A Fun Hour with Jazz Guitar Wizard Wolfgang Schalk

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Jazz guitarist Wolfgang Schalk is a Viennese transplant and one of L.A.’s hidden treasures. I immediately liked his new album From Here to There, from the first track to the last, and find him to be a fresh new musical voice. I invited Schalk in to showcase the new CD, plus to throw some “blindfold test” music at him. It didn’t surprise me that we shared a similar love for musical immortals like Django ReinhardtWeather ReportWes Montgomery, and John Coltrane. We were on the same page.

Schalk grew up in a small town near Grasse, part of the Tirol region of Austria. He was first given an accordion, which he didn’t like and was too big for his hands. It was replaced by a smaller melodica, but that didn’t really work either. The guitar was his calling, and Schalk launched into years of classical study and practice. Musical immersion and the wonder of sound propelled him on. And he is just nuts about music.

You can hear the main influences in his playing. Besides Wes Montgomery, there’s the mark of Pat Metheny, Pat Martino, and John Scofield. Schalk, however, doesn’t copy or imitate his influences. He plays with his own particular style and groove. He’s worked with an impressive list of musicians — the late tenor virtuoso Michael Brecker, pianist Dave Kikoski, tenor saxophonist Rick Margitza, pianists Geoffrey KeezerJohn Beasley, and other notables.

Schalk’s new album, recorded at L.A.’s state-of-the-art United Recording Studio (formerly Ocean Way Recording), is audiophile sound at its purest. The sound is open, clear, and uncompressed. The recording includes a cast of terrific L.A.-based musicians — Cuban drummer Carlitos del Puerto, drummer Clarence Penn, and Andy Langham of the Poncho Sanchez group. The band will hold an album release party at Catalina’s Jazz Club on Thursday, November 3 at 8:30 p.m. After that the group heads off on a European tour, with Cuban drummer Jimmy Branly replacing Penn.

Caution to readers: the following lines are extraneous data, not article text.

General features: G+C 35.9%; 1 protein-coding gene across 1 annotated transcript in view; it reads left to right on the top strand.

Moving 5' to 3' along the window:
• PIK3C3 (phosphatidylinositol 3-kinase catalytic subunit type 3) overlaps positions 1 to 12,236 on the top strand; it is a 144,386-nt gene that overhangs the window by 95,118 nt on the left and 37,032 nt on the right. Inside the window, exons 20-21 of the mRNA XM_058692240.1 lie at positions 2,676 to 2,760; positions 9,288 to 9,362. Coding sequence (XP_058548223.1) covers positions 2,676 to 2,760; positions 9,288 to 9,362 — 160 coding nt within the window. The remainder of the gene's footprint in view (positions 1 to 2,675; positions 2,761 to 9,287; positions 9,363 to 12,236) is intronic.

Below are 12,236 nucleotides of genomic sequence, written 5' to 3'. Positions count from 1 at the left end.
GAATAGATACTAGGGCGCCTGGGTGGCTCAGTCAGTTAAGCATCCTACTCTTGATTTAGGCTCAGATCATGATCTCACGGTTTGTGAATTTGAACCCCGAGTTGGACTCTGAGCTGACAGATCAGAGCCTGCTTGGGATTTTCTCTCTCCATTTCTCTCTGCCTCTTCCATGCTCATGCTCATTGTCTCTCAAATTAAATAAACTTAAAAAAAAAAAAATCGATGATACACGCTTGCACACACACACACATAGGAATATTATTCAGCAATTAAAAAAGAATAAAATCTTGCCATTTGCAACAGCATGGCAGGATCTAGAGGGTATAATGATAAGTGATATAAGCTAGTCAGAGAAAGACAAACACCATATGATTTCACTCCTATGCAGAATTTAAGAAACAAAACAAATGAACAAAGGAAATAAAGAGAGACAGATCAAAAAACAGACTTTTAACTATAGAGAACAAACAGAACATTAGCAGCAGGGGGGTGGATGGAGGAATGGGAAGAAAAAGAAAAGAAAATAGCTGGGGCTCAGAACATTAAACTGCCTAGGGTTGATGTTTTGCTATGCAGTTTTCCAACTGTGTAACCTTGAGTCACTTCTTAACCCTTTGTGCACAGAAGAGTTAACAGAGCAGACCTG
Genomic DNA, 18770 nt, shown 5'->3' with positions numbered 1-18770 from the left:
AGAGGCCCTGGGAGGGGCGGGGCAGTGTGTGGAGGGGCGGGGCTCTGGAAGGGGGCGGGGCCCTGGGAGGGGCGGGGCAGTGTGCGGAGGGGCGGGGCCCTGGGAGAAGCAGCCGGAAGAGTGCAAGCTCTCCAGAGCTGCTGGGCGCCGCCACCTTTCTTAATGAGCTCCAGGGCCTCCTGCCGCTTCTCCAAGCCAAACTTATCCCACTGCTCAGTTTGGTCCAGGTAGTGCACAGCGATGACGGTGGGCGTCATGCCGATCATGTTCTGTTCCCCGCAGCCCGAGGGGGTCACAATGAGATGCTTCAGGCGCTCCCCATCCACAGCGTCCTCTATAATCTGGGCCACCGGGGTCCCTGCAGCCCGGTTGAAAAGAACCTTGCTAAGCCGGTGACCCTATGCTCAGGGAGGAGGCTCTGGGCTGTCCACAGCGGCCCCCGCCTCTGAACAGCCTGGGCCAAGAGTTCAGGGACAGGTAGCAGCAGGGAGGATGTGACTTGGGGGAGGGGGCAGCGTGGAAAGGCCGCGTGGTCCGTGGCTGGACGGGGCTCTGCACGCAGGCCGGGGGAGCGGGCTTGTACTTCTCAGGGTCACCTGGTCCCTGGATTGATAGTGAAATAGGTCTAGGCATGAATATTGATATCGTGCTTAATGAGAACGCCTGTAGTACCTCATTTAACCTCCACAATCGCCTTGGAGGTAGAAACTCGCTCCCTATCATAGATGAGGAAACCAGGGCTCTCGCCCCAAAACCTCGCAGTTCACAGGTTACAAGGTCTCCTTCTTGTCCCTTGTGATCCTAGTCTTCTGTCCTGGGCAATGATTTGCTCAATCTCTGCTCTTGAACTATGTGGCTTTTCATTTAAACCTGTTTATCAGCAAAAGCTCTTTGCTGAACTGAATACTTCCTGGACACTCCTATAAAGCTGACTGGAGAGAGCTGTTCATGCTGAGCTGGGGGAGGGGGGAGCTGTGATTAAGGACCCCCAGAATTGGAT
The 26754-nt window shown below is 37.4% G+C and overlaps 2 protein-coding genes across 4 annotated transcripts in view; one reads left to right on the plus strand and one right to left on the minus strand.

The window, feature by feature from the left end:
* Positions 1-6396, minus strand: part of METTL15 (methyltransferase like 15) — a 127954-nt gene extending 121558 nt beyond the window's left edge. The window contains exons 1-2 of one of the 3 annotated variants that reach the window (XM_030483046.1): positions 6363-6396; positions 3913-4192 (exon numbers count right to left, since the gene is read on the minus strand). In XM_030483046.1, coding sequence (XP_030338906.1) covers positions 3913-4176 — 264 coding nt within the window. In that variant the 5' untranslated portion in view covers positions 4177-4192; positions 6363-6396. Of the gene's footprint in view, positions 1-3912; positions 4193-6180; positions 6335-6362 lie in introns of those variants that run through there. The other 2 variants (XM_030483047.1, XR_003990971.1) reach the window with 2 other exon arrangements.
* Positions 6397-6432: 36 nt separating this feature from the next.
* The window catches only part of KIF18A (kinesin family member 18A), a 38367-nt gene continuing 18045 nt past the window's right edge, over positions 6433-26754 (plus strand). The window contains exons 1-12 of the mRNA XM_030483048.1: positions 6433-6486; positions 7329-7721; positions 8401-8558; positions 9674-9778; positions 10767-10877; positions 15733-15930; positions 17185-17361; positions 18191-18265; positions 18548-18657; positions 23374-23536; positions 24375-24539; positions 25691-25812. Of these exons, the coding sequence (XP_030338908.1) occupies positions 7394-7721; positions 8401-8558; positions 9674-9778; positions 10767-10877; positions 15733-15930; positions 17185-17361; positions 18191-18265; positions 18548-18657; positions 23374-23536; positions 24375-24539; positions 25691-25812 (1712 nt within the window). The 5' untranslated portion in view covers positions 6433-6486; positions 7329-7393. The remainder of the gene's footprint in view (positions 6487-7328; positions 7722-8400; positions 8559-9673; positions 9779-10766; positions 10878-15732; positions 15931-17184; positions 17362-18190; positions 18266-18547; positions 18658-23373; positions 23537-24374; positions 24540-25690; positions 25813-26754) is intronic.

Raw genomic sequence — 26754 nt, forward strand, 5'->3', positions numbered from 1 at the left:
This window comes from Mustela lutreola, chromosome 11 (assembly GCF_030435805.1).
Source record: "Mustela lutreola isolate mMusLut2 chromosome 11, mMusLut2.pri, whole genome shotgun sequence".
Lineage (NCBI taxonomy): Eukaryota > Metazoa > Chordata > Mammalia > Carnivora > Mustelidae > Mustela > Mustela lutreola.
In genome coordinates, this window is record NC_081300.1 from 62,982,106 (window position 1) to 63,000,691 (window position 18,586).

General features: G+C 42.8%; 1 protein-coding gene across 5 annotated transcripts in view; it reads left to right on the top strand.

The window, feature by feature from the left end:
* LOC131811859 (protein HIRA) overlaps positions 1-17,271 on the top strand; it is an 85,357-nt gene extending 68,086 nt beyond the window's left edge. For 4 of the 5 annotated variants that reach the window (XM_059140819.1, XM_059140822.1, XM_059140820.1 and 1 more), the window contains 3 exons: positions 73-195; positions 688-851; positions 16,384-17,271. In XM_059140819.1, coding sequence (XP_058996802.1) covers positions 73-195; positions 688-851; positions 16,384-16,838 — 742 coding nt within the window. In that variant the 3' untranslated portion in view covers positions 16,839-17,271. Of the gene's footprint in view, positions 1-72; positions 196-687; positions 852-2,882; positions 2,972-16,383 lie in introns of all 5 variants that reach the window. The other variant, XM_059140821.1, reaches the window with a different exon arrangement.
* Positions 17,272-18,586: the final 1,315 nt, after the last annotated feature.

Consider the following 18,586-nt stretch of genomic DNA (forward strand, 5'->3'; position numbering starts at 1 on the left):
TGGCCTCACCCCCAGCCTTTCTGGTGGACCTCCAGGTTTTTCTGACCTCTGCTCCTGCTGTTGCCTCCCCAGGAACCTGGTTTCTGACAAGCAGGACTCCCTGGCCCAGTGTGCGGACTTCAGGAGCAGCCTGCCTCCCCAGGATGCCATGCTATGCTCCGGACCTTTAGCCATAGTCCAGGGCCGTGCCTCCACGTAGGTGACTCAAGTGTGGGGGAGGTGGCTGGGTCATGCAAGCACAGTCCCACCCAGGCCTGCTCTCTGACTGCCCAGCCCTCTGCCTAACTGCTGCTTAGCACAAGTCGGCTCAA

Rhythm Planet Playlist for 10/28/16:

  1. Wolfgang Schalk / “Zensibility” / From Here to There / Frame Up Music
  2. Wolfgang Schalk / “Last Night’s Song” / From Here to There / Frame Up Music
  3. Zsofia Boros / “Canción Triste” / En Otra Parte / ECM (1st “blindfold test”)
  4. Wolfgang Schalk / “From Here to There” / From Here to There / Frame Up Music
  5. Karl Ratzer Group / “Dianne” / Fingerprints / Creative Music Productions (2nd “blindfold test”)
  6. Django Reinhardt / “Blues for Ike” / Peche a la Mouche / (3rd “blindfold test”)
  7. Wolfgang Schalk / “Satin Doll”  / From Here to There / Frame Up Music  

We did some classic “blindfold tests” a la down beat magazine, a feature I always enjoyed in that jazz rag. Wolfgang loved the tenderness and touch of Hungarian guitarist Zsofia Boros, but he really wigged out when I played Django’s “Blues for Ike” from his final 1953 album. I was flummoxed by Schalk’s blindfold test for me. I had never heard of Austrian jazz guitarist Karl Ratzer. Oh well, you’re never too old to learn.

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